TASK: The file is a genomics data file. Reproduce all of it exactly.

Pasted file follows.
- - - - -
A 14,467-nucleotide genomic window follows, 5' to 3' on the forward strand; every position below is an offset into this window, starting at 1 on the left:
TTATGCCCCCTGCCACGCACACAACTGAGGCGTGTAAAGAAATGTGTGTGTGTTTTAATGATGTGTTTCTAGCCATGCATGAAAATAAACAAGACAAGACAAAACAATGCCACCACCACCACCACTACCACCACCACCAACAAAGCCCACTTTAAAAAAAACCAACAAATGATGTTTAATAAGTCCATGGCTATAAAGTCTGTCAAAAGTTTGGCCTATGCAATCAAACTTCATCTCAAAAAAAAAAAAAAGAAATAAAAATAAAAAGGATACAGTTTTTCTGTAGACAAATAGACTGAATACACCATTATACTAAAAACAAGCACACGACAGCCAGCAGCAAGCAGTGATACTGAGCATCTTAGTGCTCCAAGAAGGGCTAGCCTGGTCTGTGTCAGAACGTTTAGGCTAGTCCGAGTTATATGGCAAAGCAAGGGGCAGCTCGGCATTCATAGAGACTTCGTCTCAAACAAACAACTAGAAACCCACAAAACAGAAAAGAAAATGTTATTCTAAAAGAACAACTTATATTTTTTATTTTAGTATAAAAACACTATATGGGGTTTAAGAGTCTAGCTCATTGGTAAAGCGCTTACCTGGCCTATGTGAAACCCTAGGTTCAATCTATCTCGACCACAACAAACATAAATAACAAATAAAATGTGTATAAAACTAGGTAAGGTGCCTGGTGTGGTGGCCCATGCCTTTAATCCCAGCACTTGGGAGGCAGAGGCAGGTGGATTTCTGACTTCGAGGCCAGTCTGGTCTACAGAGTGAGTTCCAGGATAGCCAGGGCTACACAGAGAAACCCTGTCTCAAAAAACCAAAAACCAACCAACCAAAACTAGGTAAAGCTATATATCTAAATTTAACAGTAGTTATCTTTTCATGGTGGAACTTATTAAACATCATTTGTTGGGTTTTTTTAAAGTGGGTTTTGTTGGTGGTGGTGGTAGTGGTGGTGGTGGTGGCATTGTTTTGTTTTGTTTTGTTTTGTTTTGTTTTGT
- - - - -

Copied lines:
A 14,467-nucleotide genomic window follows, 5' to 3' on the forward strand; every position below is an offset into this window, starting at 1 on the left:
TTATGCCCCCTGCCACGCACACAACTGAGGCGTGTAAAGAAATGTGTGTGTGTTTTAATGATGTGTTTCTAGCCATGCATGAAAATAAACAAGACAAGACAAAACAATGCCACCACCACCACCACTACCACCACCACCAACAAAGCCCACTTTAAAAAAAACCAACAAATGATGTTTAATAAGTCCATGGCTATAAAGTCTGTCAAAAGTTTGGCCTATGCAATCAAACTTCATCTCAAAAAAAAAAAAAAGAAATAAAAATAAAAAGGATACAGTTTTTCTGTAGACAAATAGACTGAATACACCATTATACTAAAAACAAGCACACGACAGCCAGCAGCAAGCAGTGATACTGAGCATCTTAGTGCTCCAAGAAGGGCTAGCCTGGTCTGTGTCAGAACGTTTAGGCTAGTCCGAGTTATATGGCAAAGCAAGGGGCAGCTCGGCATTCATAGAGACTTCGTCTCAAACAAACAACTAGAAACCCACAAAACAGAAAAGAAAATGTTATTCTAAAAGAACAACTTATATTTTTTATTTTAGTATAAAAACACTATATGGGGTTTAAGAGTCTAGCTCATTGGTAAAGCGCTTACCTGGCCTATGTGAAACCCTAGGTTCAATCTATCTCGACCACAACAAACATAAATAACAAATAAAATGTGTATAAAACTAGGTAAGGTGCCTGGTGTGGTGGCCCATGCCTTTAATCCCAGCACTTGGGAGGCAGAGGCAGGTGGATTTCTGACTTCGAGGCCAGTCTGGTCTACAGAGTGAGTTCCAGGATAGCCAGGGCTACACAGAGAAACCCTGTCTCAAAAAACCAAAAACCAACCAACCAAAACTAGGTAAAGCTATATATCTAAATTTAACAGTAGTTATCTTTTCATGGTGGAACTTATTAAACATCATTTGTTGGGTTTTTTTAAAGTGGGTTTTGTTGGTGGTGGTGGTAGTGGTGGTGGTGGTGGCATTGTTTTGTTTTGTTTTGTTTTGTTTTGTTTTGT